1946. Oblong Folio album (ca. 20x30 cm). 21 card stock leaves. With 39 mounted original gelatin silver photos including one large folding panorama ca. 13x42 cm (5 ¼ x 16 ½ in); the other photos ca. 10.5x15 cm (4 ¼ x 6 in). All photos with printed captions in Russian on the mounts. First leaf with a detailed printed title. Period black full cloth album with gilt lettered title on the front board. Period official ink stamp on the title page; the inner sides of both boards with period pencil and ink official notes. The note on the inner side of the rear board, signed by a technician of Moscow office V. Lavrionov, testifies that the album is complete and has no losses (1950). Period pencil notes on both sides of the rear board; binding slightly rubbed on extremities but overall a very good album with strong rare photos.
Historically significant collection of early original gelatin silver photographs illustrating the construction of the easternmost section of the Baikal-Amur Magistral Railway, the second Russian link to the Pacific Ocean after the Trans-Siberian Railway. The eastern section stretches from Komsomolsk-on-Amur to Sovetskaya Gavan on the Pacific coast and crosses the Sikhote Alin ridge. The railway was constructed in 1943-1945 by labor camp inmates under the administration of the Soviet Secret Police (NKVD), an agency tasked with extrajudicial executions of citizens and the administration of forced labor camps.
In 1933, the Council of People's Commissars of the USSR adopted a resolution "On the Construction of the Baikal-Amur Magistral." Initial work on the BAM project was carried out under the supervision of NKVD from 1933 until the outbreak of the Great Patriotic War in 1941. Two years later, the Soviet authorities revived the idea of the Baikal-Amur Magistral, focusing on its easternmost section from Komsomolsk-on-Amur to Sovetskaya Gavan via the Sikhote Alin ridge (475 km). The construction crew was tasked with building the railway within two years; however, challenging geological conditions of the Sikhote Alin mountains compromised the state goal. After an additional survey conducted by the Sikhote Alin expedition, Soviet engineers developed a new, time-saving route with only one tunnel (Kuznetsovsky) on the ridge. The new route of the eastern section was completed on July 15, 1945, in less than two years of construction.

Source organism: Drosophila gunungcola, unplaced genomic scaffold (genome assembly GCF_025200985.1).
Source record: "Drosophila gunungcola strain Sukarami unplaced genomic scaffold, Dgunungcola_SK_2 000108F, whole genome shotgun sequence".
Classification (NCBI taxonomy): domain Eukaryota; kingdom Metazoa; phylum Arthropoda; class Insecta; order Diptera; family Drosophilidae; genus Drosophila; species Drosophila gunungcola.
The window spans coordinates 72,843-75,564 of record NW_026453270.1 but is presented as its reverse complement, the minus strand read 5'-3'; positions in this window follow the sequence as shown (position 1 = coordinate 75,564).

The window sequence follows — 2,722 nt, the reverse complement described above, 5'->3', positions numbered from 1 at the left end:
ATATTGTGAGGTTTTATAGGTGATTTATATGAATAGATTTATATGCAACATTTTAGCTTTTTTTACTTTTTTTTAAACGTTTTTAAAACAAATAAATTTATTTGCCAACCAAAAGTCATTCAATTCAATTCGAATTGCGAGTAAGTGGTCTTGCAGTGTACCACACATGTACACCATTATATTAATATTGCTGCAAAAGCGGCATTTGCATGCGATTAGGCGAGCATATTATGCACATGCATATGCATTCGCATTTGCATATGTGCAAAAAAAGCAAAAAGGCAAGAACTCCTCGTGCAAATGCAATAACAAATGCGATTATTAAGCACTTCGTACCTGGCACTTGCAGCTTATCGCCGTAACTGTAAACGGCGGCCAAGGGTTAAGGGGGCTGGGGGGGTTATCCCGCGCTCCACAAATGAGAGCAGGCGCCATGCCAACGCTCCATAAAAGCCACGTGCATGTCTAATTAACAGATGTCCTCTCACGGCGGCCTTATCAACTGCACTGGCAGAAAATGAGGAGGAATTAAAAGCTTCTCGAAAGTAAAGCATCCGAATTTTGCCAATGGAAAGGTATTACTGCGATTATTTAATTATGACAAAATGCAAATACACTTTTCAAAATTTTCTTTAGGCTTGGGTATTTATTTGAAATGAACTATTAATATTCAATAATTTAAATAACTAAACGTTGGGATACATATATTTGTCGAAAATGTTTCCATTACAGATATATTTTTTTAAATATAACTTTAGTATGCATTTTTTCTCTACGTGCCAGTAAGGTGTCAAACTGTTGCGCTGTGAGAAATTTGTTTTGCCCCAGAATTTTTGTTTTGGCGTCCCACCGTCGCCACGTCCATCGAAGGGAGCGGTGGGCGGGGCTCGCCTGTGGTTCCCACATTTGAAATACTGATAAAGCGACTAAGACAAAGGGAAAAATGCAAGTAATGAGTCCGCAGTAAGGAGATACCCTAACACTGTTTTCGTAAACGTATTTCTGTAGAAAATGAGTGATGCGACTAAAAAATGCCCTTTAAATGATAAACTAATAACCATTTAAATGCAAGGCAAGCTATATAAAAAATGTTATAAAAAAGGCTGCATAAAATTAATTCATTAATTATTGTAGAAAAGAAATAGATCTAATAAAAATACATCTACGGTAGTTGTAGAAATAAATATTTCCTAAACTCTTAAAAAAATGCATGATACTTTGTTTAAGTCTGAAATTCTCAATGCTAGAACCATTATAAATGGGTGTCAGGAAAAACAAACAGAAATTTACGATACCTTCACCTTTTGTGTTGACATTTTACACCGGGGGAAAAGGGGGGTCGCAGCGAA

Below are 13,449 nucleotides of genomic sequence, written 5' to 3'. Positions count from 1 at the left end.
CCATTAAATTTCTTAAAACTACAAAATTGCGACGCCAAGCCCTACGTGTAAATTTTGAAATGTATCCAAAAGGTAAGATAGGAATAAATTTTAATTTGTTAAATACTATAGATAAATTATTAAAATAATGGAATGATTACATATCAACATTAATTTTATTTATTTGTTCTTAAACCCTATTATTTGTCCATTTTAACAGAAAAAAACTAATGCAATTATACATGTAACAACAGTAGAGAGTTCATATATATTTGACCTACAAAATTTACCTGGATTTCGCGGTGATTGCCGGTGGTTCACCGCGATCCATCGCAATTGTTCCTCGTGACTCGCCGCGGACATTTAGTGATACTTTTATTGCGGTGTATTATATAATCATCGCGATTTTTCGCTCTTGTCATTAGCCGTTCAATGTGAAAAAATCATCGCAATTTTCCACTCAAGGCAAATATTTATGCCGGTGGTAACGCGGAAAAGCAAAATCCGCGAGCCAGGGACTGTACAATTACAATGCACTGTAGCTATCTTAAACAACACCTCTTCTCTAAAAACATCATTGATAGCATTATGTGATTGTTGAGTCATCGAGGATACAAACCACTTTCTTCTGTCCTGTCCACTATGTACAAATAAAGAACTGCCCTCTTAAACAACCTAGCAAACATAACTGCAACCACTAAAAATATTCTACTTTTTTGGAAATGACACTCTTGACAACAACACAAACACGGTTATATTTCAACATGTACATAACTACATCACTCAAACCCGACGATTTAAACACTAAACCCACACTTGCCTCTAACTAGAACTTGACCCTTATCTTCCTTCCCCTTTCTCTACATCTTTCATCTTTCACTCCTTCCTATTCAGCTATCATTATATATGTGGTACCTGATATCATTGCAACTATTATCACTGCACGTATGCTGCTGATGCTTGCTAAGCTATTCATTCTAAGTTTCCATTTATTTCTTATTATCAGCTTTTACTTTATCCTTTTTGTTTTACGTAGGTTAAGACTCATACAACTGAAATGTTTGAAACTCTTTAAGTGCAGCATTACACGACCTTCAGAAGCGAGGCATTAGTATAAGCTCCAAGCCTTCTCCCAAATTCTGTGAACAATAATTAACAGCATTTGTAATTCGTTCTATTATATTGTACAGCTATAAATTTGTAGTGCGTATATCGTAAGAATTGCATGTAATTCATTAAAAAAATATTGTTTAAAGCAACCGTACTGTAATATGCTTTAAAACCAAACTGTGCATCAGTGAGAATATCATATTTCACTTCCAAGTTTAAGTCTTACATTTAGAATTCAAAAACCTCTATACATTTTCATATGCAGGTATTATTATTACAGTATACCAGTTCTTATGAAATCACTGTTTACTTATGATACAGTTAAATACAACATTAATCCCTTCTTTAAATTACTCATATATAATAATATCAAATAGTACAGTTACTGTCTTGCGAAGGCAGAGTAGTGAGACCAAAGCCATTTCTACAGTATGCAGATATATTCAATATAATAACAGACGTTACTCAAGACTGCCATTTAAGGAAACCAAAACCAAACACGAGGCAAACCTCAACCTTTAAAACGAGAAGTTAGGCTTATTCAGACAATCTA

The album, commemorating the completion of the railway and intended for internal use only, starts with six general views of the Sikhote Alin mountains and the nearby areas (valleys of the Udomi and Khungari rivers, etc.). Over dozen photos capture the construction and depict transportation of rails over the Sikhote Alin pass, basalt in the recess “Pik,” excavations, explosions, etc. Labor-camp inmates and special machinery are clearly visible in several photos. Ten photos show different BAM structures: bridges (over the Gayter and Khungari rivers), stations (Khungari and Muli), passing loops (Sollu and Kuznetsovsky), etc. The album also contains two photographs of both entrances of the Kuznetsovsky tunnel with hanging portraits of Stalin and Lavrentiy Beria. On June 26, 1953, Beria, Minister of Internal Affairs, was arrested for treason and executed in a few months. Photos and printed editions commemorating the former official were actively destroyed in the following years.
A large folding panorama shows the general view of the Verkhne-Udominskaya loop ascending to the Sikhote Alin ridge. There is also an interesting photograph of the construction head, Fedor Gvozdevsky (1901-1962), hammering the last spike in the rail track on July 15, 1945.
Eight photos relate to the Amur River and show the construction of a ferry line, a newly built pumping station, high-water berth, the ice drift, hummocks, etc. One of the photographs depicts the celebration of the launching of the first railway ferry across the Amur River. The berth is decorated with banners and a portrait of a Soviet official.
The album ends with two triumphant photos of the first train traversing the Sikhote Alin pass and approaching the Pacific Ocean. Overall, an important visual source on the history of the Baikal-Amur Magistral Railway.